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[Danish] Micro:bit driftstemperatur
Dec 2nd, 2020 by miki

Endnu en, af de heldigvis mere sjældne, forvildelser ind på Facebook, som førte til en tur omkring Micro:bit-platformen, og nogle detaljer omkring dens hardware og manglende specifikationer.

Spørgsmål:

Et lidt underligt spørgsmål måske, men er der nogen der har gjort sig erfaringer med Micro:bit i frostvejr – Er den stabil, og kan den starte op i f.eks. -20 grader ?
Jeg har googlet – men søgeresultatet på de relevante søgning er temmelig forurenet af at der jo er en indbygget temperatursensor…

Svar:

Ja, det ser da lidt underligt ud. Der er ikke opgivet nogen driftstemperatur (“oprarating temperature”) eller for så vidt opbevaringstemperatur (“storage temperature”) i specifikationerne for hverken V1.5 (https://tech.microbit.org/hardware/1-5-revision/) eller V2 (https://tech.microbit.org/hardware/).

En søgning i dokumentationens git-arkiv bekræfter at der kun nævnes noget om temperaturer når den indbyggede sensor i nRF-SoC’en omtales (https://github.com/microbit-foundation/dev-docs/search?q=temperature+&type=). Ligeledes bruges ordet “operating” kun om spænding, strøm og system (=OS) (https://github.com/microbit-foundation/dev-docs/search?q=operating&type=).

Så den oplysning er Micro:bit Foundation åbenbart ikke særligt vilde med at dele, hvilket tyder på at det ikke har været en prioritet under design og produktion (hvilket er forståeligt nok for et ikke-industrielt stykke undervisningsmateriale). Så du skal nok under alle omstændigheder ikke forvente en konsistent oplevelse.

Hvis man skulle give et kvalificeret bud, kunne man kigger på hovedkomponenternes specificerede driftstemperaturer, hvilket i hvert fald siger noget om de øvre og nedre grænser, men komponenternes komplekse interaktioner med hinanden (mekanisk, termisk, elektrisk) i det færdige produkt har selvfølgelig betydning for de endelige grænser.

V1.5:

V2:

Det giver da et fingerpeg, god fornøjelse med fryseren ;).

Micro:bit – Official Android mobile application maturity and future
Jan 31st, 2019 by miki

The support request replicated below was posted as ticket #20427 on Micro:bit support on 2019-01-31 22:19 CET spawned by discussion in F-Droid RFP #662 about inclusion of the official Micro:bit Android Companion application in the free software application store F-Droid.

Hi at Micro:bit Educational Foundation.

We are wondering a bit in the F-Droid free software community (https://gitlab.com/fdroid/rfp/issues/662) whether it is worthwhile for us to try to loosen the official Android companion application (https://microbit.org/guide/mobile/#og-app) from its non-free dependencies to make it available in the free software application store F-Droid (https://f-droid.org/).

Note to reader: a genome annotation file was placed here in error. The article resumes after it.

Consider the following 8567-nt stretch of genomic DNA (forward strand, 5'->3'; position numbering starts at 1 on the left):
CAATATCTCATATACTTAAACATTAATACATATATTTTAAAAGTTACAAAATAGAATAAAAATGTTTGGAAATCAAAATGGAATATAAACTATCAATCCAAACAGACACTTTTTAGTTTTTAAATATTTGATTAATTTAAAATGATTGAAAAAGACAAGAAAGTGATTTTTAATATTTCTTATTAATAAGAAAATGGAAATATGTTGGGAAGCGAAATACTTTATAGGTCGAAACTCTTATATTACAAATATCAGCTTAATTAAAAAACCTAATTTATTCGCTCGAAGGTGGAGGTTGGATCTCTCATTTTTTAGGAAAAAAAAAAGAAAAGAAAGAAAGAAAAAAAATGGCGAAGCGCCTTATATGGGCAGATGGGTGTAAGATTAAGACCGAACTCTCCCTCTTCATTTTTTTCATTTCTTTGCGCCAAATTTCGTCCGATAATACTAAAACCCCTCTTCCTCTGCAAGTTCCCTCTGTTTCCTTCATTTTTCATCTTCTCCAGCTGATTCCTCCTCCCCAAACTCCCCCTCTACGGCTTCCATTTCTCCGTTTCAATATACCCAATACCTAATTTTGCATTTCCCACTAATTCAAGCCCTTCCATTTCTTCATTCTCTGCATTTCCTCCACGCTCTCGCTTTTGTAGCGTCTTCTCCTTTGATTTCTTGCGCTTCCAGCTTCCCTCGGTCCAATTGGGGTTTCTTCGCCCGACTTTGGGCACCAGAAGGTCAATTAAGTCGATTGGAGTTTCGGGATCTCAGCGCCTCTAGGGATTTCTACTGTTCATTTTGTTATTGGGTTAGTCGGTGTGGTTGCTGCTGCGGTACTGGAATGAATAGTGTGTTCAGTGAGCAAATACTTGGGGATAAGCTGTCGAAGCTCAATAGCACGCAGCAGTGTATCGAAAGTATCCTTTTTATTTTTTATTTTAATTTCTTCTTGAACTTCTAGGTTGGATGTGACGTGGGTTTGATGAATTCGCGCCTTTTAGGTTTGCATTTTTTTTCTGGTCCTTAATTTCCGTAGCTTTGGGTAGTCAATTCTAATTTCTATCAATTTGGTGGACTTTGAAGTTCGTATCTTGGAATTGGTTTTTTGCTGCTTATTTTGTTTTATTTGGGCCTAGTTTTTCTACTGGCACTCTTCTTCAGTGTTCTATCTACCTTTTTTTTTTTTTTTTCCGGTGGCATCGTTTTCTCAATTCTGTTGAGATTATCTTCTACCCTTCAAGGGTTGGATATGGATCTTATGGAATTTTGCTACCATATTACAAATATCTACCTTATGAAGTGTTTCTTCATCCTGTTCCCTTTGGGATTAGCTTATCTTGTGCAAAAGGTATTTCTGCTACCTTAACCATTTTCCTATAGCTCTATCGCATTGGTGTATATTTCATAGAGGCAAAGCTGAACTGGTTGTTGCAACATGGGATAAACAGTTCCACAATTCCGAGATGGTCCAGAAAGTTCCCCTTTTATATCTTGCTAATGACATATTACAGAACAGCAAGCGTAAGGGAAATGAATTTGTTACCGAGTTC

This leads to a couple of questions you can hopefully help answering;

1) Do you regard the application as alive and supported?

The latest release of the application was v2.0 2017-01-17 (https://play.google.com/store/apps/details?id=com.samsung.microbit) and the publicly available code base (https://github.com/Samsung/microbit/) seems to have been completely abandoned. Only two commits were ever made by Samsung and no involvement with the community has been seen at all.

2) How come the big difference in maturity between the iOS and Android mobile applications?

It seems like the iOS application has received some more attention seeing regular updates through to v3.0.2 released 2018-11-01 (https://itunes.apple.com/gb/app/micro-bit/id1092687276?mt=8). Also it appears to have a much wider fetaureset (https://play.google.com/store/apps/details?id=com.samsung.microbit&reviewId=gp%3AAOqpTOGpgo4CF2qrry4qWqLXyj0TZaEEJcrTB-yZ61o4nJbqhq-2mBojlYQJP7BzdkAzseGaLD1sVO9fBv1R3sY) developed along the way by Insight Resources (http://www.insightresources.co.uk/microbit/index.html).

The Android application appears to have been more of a one-off project from Samsung having all sorts of issues especially with Bluetooth that has never been attended to (http://www.suppertime.co.uk/blogmywiki/2016/04/mobile-microbit/, https://support.microbit.org/support/solutions/articles/19000041104-diagnosing-bluetooth-problems-android).

3) Is there a plan to bring the application in better shape?

Some activity can be seen in repository forks and branches from the original Samsung committer ailrohit (https://github.com/Samsung/microbit/compare/master…ailrohit:school_project) and microbit-sam (https://github.com/Samsung/microbit/compare/master…microbit-sam:partial-flash) identifying as being from the foundation but none of this work seem to be included in releases yet.

4) If a freed fork is made for inclusion in F-Droid would you be willing and able to integrate the changes into the official sources?

F-Droid prefers an upstream source which can be directly built without non-free dependencies using an appropriate set of build options. This greatly simplifies maintenance and build efforts. A forked repository is already in place at the foundation’s Github organization (https://github.com/microbit-foundation/microbit-android) but is at the moment even with the stale Samsung repository.

Thanks for any clarifications you can provide.

Regards,
Mikkel

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